The Court ruled that both partners must be named on their child’s birth certificate
In another case of “how can this be a thing that was still allowed to happen,” the Supreme Court has ruled against a law that allowed some states to treat same-sex couples differently than opposite-sex couples on children’s birth certificates. The 6-3 decision mandates that states must recognize both partners in a same-sex relationship as a child’s parents on their birth certificate. Because they are the child’s parents. And that’s how that works. Come on, 2017.
In 2015, the Supreme Court declared gay marriage legal, meaning that gay couples were entitled to all the rights that their heterosexual counterparts, even the ones who get married on television and at drive-through wedding chapels, had access to. Some states, however, said, “Ok. Same-sex couples get equal rights. But do they have to have all the equal rights? We’re going to go ahead and say no.” (Those states, by the way, include Alabama, North Carolina, Wisconsin, Wyoming, and Alaska.)
The case that went before the Supreme Court involved two married female couples in Arkansas, who argued that both partners should be listed on their children’s birth certificates. In Pavan v. Smith, the couples had their children via anonymous sperm donors, but only the name of the woman who carried the child was put on the birth certificate. With heterosexual married couples in Arkansas, however, the husband’s name is put on the child’s birth certificate regardless of whether or not there is a biological connection. In fact, even when heterosexual couples use sperm donors — as the same-sex couples in the suit did — those women’s husband’s are still put on the birth certificates as the child’s father.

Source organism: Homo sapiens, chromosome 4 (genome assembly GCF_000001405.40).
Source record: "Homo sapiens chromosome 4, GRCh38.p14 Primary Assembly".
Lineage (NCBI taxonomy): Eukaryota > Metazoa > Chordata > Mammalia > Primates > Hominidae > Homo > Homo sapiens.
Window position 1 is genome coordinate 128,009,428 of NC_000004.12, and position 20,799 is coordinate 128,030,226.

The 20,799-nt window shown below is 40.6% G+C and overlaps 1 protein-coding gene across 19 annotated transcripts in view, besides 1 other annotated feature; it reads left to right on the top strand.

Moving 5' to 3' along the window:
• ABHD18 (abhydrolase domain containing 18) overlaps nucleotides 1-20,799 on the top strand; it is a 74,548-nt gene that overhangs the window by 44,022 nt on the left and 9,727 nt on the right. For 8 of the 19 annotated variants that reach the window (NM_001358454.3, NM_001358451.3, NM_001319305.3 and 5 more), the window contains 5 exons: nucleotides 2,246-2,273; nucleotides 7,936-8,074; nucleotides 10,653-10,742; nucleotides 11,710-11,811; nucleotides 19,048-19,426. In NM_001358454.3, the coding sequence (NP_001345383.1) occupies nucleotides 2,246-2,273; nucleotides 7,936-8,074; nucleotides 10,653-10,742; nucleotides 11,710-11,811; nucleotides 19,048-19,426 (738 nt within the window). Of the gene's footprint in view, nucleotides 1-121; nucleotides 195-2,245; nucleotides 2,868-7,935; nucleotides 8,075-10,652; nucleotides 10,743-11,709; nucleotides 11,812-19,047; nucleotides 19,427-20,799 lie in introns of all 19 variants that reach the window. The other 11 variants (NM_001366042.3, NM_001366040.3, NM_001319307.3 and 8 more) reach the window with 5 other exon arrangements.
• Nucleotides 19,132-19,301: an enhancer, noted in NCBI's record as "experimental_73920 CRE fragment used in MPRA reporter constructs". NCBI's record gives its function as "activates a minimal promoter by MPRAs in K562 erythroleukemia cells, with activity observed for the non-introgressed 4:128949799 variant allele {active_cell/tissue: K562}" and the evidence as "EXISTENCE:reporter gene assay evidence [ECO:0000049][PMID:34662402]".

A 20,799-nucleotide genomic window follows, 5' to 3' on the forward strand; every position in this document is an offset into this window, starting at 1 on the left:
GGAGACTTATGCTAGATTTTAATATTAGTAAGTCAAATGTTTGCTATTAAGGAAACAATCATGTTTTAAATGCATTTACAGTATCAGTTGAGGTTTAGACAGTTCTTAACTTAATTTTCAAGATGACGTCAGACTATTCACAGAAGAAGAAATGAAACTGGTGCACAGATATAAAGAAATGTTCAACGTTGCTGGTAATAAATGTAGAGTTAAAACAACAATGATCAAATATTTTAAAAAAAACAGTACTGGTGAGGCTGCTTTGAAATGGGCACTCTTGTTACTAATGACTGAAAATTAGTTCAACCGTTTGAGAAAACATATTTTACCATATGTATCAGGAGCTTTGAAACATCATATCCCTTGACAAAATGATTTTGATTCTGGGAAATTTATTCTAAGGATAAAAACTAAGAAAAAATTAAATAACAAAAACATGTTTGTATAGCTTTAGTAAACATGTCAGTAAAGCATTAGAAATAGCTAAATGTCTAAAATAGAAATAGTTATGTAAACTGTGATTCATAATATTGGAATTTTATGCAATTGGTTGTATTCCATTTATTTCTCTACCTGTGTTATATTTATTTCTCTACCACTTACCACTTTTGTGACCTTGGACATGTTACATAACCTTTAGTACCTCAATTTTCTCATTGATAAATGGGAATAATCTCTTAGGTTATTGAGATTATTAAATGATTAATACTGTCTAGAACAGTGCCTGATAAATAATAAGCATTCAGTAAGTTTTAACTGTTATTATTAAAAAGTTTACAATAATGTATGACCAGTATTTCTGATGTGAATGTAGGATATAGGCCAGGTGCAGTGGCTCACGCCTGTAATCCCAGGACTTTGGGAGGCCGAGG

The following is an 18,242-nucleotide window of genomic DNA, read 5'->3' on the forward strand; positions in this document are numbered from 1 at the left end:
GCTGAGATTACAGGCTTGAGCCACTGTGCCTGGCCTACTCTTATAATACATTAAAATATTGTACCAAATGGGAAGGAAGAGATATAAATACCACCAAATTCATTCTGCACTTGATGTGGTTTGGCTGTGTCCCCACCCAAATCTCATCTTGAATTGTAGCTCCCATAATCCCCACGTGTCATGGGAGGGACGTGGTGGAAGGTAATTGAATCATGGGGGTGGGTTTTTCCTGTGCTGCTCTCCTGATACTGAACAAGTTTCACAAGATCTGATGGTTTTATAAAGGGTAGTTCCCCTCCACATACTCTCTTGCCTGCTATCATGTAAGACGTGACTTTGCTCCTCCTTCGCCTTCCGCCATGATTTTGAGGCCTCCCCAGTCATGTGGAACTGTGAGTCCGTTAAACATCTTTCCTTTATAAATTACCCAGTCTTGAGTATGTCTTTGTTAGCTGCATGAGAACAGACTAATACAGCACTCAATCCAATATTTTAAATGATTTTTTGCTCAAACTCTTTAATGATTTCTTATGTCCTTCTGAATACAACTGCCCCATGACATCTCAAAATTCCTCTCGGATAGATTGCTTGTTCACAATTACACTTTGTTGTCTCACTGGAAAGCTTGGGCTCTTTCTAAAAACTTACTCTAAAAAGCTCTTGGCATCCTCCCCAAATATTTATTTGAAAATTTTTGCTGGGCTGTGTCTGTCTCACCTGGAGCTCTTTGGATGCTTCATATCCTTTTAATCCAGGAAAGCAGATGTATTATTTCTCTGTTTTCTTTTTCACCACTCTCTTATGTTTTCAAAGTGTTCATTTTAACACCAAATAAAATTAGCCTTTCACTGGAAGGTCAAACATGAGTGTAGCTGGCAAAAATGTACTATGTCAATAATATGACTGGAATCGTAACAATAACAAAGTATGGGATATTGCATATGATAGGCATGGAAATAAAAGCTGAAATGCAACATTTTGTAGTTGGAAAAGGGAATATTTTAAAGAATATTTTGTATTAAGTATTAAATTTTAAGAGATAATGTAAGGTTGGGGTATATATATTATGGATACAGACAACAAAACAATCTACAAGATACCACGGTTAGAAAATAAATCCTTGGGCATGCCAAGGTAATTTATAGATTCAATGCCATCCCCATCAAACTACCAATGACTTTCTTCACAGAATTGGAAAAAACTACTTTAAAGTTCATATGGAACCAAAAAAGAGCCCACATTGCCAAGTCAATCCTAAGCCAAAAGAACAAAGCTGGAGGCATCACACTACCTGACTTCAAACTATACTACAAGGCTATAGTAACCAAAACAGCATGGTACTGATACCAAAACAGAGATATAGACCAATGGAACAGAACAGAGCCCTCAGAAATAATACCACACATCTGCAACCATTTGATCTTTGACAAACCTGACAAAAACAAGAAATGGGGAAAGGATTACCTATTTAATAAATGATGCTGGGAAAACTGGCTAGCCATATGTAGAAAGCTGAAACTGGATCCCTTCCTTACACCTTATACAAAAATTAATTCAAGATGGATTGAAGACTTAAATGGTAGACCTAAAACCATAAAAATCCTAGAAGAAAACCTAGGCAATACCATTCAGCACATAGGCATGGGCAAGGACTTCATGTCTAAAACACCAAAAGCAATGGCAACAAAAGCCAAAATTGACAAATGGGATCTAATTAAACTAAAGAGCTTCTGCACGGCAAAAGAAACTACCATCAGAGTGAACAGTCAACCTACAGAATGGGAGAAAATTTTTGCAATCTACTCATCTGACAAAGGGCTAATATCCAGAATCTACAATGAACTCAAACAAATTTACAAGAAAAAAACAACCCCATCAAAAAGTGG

This makes the state’s argument that the decision was a matter of biology ring false. In the state’s appeal to the court, they wrote that “unlike a husband, a mother’s female spouse will never be a marital child’s biological parent.” Right. You know who else will never be a marital child’s biological parent? A husband whose child was conceived using a sperm donor. And yet…you see where we call B.S. on that way of thinking.
Before the case made it to the Supreme Court, the Arkansas Supreme Court ruled against the women, saying that leaving a spouse’s name off a birth certificate was appropriate because “it does not violate equal protection to acknowledge basic biological truths.” But that’s just not true. As lawyers for the couple pointed out, “A child’s birth certificate affects parental decision-making authority in the medical and educational context…For example, some Arkansas public schools allow only those parents named on the child’s birth certificate to receive educational information absent a court order.”
So better luck next time, homophobes. Trying to dress up discrimination as a matter of biological fact hasn’t worked too well in the past for others, and it’s not going to work here.